Tell Kuran (Syrie) - Gazelles caught in ancient Syrian 'killing zones'
Gazelles caught in ancient Syrian 'killing zones'
'Desert kites' were named for their shape by British airmen. There are large numbers right across the region
It was slaughter on a huge scale.
Hundreds of migrating gazelles would be funnelled into enclosures where they could be butchered en masse.
This was the practice of communities living some 6,000 years ago in what is now north-eastern Syria.
Archaeologists say they have unearthed the remains of animals forced into these killing zones.
They tell the journal PNAS that is was an early example of over-hunting.
So many Persian gazelles (Gazella subgutturosa) would be taken down that it must have had a catastrophic impact on animal populations.
"We counted more than 100 individuals, comprising equal numbers of males and females," explained Dr Guy Bar-Oz from the Zinman Institute of Archaeology at the University of Haifa, Israel.
"This was the killing place where they were slaughtered before they were transferred for consumption or trade," he told BBC News.
It has long been suspected that the enigmatic stone structures that dot the Syrian landscape were involved in harvesting gazelles.
Built perhaps as far back as 10,000 years ago, these structures display converging pairs of low stone walls.
When British air force pilots first flew over them in the early 20th Century, they dubbed them "desert kites" because of their characteristic appearance from the air.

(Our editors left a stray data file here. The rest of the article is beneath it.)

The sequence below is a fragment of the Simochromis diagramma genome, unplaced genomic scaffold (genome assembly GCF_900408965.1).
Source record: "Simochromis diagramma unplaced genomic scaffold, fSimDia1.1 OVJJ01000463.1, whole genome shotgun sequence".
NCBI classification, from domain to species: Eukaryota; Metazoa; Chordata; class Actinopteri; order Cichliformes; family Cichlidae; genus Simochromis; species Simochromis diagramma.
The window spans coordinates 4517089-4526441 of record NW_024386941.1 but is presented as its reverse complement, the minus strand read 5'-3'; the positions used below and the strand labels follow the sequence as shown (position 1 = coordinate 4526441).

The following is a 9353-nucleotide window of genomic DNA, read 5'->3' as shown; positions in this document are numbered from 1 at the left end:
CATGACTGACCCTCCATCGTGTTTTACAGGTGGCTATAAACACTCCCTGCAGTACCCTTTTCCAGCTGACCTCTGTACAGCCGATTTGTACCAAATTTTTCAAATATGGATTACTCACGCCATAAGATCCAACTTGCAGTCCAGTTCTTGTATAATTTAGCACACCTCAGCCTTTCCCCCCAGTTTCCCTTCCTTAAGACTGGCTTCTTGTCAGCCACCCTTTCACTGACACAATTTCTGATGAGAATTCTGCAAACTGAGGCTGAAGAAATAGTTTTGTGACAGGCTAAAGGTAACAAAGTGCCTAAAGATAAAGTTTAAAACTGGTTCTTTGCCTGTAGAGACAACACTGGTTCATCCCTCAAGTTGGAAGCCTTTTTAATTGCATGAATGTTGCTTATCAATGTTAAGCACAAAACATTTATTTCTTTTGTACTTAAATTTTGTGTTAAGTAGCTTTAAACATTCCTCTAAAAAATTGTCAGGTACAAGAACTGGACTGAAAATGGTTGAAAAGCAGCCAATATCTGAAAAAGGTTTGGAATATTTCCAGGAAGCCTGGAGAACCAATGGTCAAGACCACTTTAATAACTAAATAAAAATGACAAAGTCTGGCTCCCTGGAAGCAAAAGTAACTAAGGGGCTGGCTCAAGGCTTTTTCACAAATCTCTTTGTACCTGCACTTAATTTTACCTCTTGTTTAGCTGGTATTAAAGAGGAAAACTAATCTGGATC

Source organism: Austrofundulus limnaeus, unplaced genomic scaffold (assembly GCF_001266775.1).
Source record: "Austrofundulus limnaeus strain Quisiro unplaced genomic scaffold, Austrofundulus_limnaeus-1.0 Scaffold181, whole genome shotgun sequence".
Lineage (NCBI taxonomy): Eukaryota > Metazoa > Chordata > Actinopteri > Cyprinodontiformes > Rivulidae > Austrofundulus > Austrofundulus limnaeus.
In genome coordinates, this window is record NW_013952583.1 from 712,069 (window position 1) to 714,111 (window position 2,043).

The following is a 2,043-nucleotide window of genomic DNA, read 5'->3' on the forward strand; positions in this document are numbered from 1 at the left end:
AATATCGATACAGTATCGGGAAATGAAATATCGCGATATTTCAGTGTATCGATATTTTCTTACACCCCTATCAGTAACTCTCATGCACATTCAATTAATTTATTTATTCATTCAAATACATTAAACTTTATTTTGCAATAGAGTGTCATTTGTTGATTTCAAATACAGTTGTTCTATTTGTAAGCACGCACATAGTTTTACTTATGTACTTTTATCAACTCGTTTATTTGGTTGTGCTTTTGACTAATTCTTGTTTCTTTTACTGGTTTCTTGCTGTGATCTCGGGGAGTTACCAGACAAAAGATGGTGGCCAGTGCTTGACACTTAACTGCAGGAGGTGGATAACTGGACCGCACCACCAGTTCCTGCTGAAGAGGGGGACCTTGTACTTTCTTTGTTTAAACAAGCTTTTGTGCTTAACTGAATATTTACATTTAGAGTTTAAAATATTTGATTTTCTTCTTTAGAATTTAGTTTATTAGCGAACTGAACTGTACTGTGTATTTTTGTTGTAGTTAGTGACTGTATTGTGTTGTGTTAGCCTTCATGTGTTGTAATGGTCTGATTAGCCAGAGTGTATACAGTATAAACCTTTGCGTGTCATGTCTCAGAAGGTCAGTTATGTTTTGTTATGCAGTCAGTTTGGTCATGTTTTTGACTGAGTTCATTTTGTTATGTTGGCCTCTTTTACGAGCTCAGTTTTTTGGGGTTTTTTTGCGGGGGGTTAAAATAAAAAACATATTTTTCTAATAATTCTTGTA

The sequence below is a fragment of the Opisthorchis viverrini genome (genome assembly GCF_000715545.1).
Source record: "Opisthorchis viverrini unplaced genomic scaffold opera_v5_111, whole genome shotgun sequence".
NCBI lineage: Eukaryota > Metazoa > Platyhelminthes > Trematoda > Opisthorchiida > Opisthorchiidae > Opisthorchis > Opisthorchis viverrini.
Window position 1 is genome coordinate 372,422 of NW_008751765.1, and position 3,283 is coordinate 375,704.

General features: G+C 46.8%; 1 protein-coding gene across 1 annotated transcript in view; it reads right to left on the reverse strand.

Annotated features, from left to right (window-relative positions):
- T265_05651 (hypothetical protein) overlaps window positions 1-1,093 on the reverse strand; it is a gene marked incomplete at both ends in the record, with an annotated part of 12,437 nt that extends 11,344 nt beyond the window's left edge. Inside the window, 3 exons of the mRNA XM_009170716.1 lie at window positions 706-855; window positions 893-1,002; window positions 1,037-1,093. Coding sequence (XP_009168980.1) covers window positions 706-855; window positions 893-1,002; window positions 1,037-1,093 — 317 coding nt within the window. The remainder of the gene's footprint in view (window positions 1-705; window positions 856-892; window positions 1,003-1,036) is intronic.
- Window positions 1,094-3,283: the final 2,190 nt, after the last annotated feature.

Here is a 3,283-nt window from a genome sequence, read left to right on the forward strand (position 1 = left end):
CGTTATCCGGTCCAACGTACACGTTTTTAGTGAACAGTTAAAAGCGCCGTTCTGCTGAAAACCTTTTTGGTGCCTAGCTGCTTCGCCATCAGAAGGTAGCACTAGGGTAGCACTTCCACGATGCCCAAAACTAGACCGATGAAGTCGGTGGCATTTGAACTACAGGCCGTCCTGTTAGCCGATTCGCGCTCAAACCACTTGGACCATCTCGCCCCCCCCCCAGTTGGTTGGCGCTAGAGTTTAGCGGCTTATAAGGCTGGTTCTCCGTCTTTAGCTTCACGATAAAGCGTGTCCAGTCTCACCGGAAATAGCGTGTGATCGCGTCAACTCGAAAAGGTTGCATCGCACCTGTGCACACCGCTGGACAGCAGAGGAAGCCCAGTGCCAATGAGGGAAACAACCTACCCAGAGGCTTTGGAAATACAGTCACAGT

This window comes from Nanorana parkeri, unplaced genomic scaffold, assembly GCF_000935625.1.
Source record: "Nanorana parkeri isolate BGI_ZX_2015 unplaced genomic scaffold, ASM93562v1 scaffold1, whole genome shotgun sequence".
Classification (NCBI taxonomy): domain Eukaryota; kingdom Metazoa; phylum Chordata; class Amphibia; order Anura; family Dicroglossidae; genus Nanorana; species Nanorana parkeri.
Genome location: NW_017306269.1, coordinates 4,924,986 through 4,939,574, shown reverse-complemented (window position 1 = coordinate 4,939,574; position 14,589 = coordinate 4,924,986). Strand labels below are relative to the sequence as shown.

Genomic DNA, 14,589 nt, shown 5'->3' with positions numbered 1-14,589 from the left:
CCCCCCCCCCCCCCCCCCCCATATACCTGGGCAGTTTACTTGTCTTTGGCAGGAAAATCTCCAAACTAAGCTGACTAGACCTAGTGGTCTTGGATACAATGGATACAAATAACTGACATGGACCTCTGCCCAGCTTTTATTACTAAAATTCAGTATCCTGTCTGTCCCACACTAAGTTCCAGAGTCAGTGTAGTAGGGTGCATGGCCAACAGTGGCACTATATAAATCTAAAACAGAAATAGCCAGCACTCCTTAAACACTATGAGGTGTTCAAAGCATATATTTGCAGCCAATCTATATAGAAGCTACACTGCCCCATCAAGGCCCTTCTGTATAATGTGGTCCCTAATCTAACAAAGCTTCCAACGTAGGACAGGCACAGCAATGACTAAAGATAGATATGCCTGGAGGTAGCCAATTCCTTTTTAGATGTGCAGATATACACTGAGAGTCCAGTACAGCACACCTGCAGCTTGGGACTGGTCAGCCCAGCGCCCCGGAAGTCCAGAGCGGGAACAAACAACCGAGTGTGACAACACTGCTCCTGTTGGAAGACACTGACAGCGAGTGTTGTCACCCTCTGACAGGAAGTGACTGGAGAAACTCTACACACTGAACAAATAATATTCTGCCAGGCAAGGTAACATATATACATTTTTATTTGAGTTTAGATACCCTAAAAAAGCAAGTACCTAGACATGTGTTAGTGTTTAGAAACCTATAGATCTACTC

A number of researchers have assumed that passing herds of migrating gazelles and other animals would be channelled between the walls and into large enclosures at the apex.
But definitive evidence of mass slaughter has been scant until recently.
Gazelle populations would have rapidly declined
Drs Bar-Oz, Melinda Zeder and Frank Hole describe in PNAS the discovery of a large deposit of gazelle bones at the site of Tell Kuran, near the town of Hasseke in the Khabur Basin.
This killing pit is very close to a number of desert kites and contains thousands of gazelle parts.
"It is manifest that these remains are from a catastrophic hunting episode - a full herd was killed," said Dr Bar-Oz.
"The demographic of the herd suggests it was early summer, given that there were a few juveniles of two or three months of age.
"We see mainly skull parts and hooves; and some of the toes have those butchery marks that indicate removal of the skin as well as of the muscles."
The inhabitants of Tell Kuran would have been an agricultural community and would almost certainly have kept large groups of livestock.
Why they should have engaged in an overkill practice such as this is an interesting question.
But a compelling explanation may be found in nearby rock art that depicts gazelles being ritualistically slaughtered in stone traps and kites.
These images date to the time of Tell Kuran.
The team suggests the farmers and herders of Tell Kuran performed mass killings as spiritually significant social events.
The impact on gazelle populations would have been disastrous, however.
Whereas the limited activities of ancient hunter-gatherer societies may even have nurtured herds, preventing them from getting too big and damaging the landscape, this systematic removal of whole breeding groups would have rapidly reduced gazelle numbers in the Khabur Basin.
And with kites spread right across the Near East, with large arrays in Jordan in particular, the impact on what was once an abundant wild ungulate must have been profound.